5.0 out of 5 stars Adventure history at its best 10 Oct 2008
It probably comes as no suprise to anyone who saw Bernard Cornwell's glowing comments on the front of Juliet Barker's excellent history book 'Agincourt', that Cornwell turned his attention Henry V's famous, almost miraculous, victory over the French. The problem is how to make such an extraordinarily well known story - thanks to Shakespeare and numerous histories - seem fresh and exciting. Thankfully, we are in the hands of a master at this sort of thing.

His story of Nick Hook, an English longbowman, does more than simply tick the expected boxes. It successfully puts the victory at Agincourt into perspective both politically and socially. It does so by bringing us firmly into the lives of the people. These people realised as properly medieval men and women. Cornwell scores over so many of his competitors by convincing us that these are not simply modern men in fancy dress. Faith in Christianity, for example, and the battle between the heretical Lollard beliefs, common in England at the time, and the Church are woven into the fabric of the story. It will come as no suprise that the battle scenes are strongly and convincingly portrayed.

I always hesitate before giving a five star review, but this is certainly worth it.
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12 of 12 people found the following review helpful
5.0 out of 5 stars Azincourt by Bernard Cornwell 9 Feb 2009
I bought this book abroad recently while nursing a winter-sports injury and couldn't put it down. It is excellent dramatised history, bringing the reader right into the campaign and battle and the minds of the people who were there. As an ex-soldier I immediately identified with the way he conveys soldiers' thoughts and reactions when they face unpleasant realities. It has sparked a great interest to know more about Agincourt (I have bought Juliet Barker's book on the battle), and about Henry V's real reasons for undertaking this risky business. Highly recommended.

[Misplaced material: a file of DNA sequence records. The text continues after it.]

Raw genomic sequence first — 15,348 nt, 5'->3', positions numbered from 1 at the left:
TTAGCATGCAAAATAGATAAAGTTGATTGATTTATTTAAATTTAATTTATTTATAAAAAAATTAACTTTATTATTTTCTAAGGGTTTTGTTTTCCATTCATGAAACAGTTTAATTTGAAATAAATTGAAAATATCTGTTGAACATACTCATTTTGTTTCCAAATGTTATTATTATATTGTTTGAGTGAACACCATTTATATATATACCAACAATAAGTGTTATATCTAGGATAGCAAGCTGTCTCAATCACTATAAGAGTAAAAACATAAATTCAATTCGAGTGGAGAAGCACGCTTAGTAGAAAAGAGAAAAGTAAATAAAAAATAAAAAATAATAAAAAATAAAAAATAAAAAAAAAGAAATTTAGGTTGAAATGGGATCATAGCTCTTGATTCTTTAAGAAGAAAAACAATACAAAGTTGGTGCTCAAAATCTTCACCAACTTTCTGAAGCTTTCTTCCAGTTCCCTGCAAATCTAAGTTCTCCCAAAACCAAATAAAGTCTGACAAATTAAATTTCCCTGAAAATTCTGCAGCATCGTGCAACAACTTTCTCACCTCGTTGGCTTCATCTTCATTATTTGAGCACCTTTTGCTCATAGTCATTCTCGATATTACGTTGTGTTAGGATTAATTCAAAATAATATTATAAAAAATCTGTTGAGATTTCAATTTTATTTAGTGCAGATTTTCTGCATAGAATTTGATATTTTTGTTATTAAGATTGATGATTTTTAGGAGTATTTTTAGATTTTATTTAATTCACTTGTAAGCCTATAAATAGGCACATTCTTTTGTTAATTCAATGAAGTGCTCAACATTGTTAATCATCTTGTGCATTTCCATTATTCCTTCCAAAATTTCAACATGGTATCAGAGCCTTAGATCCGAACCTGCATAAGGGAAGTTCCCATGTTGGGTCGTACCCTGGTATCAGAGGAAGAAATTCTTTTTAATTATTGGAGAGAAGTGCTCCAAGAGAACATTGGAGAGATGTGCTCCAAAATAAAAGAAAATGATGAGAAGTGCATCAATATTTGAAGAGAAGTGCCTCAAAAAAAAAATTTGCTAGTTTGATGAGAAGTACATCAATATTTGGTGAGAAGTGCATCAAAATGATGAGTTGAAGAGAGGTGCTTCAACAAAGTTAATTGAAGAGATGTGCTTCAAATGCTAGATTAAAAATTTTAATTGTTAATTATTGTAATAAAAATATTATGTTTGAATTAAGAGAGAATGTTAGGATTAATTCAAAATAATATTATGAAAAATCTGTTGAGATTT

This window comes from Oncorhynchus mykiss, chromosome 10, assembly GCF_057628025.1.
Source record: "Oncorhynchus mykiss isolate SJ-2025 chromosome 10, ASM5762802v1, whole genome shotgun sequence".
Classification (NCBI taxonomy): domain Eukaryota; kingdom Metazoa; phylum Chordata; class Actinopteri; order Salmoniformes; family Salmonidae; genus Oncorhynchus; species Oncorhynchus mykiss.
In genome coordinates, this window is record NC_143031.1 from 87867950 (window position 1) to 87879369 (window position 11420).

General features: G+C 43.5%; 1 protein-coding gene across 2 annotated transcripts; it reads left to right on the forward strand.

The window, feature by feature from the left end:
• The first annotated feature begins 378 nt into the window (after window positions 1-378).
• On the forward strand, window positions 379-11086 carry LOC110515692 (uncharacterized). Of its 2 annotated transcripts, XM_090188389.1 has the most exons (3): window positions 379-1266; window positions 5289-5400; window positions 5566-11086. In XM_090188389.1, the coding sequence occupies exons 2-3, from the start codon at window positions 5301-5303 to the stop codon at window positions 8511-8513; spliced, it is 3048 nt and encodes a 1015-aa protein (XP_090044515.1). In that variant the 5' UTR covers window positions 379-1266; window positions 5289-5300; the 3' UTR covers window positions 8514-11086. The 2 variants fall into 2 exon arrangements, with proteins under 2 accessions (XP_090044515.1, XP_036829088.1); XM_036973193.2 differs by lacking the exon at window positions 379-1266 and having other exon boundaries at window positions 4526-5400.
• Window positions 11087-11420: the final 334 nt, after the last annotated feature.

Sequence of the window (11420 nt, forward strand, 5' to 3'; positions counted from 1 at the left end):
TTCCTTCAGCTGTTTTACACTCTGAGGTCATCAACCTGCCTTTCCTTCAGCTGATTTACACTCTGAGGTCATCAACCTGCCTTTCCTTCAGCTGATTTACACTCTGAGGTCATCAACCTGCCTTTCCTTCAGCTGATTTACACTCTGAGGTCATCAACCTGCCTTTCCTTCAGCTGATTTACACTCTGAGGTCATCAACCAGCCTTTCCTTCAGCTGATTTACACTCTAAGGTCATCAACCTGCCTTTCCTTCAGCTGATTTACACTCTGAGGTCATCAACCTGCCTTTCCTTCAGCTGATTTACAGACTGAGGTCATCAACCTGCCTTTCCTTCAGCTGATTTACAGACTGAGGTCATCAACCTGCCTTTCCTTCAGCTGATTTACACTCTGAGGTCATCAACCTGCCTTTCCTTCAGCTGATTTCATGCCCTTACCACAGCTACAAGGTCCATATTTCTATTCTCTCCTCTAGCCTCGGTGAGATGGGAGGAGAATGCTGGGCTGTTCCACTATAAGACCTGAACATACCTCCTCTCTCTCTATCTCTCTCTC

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11 of 12 people found the following review helpful
5.0 out of 5 stars Convincingly real 13 Oct 2008
The heaps of praise this outstanding novel is getting here (with sales to match, I understand) is thoroughly deserved. I have no wish to repeat the plaudits and plot descriptions already offered, but thought it worth sharing my opinion that this is the best work Bernard Cornwell has produced since his utterly engrossing Arthurian trilogy "The Warlord Chronicles" which appeared well over a decade ago.

What made those three books so captivating was the reimagining of an enchanted legend and the placement of that legend into both a historical context and into an atmosphere which seemed convincingly realistic. Plus, of course, an unputdownable narrative momentum, a Cornwell trademark.

Given the greater amount of recorded historical detail available to Cornwell here, a reimagining is less necessary. So, the author focuses on putting the reader right into the heart of the action, the fears, smells, sounds, prejudices, superstitions, heroism and malevolence of an age in which we should all be glad we didn't live. With the exception of the obligatory malevolent monk (Sir Martin, who's complete lack of any single redeeming feature makes him somewhat cartoonish to my mind) all the characters are well fleshed out and their motivations and actions seem believable and authentic.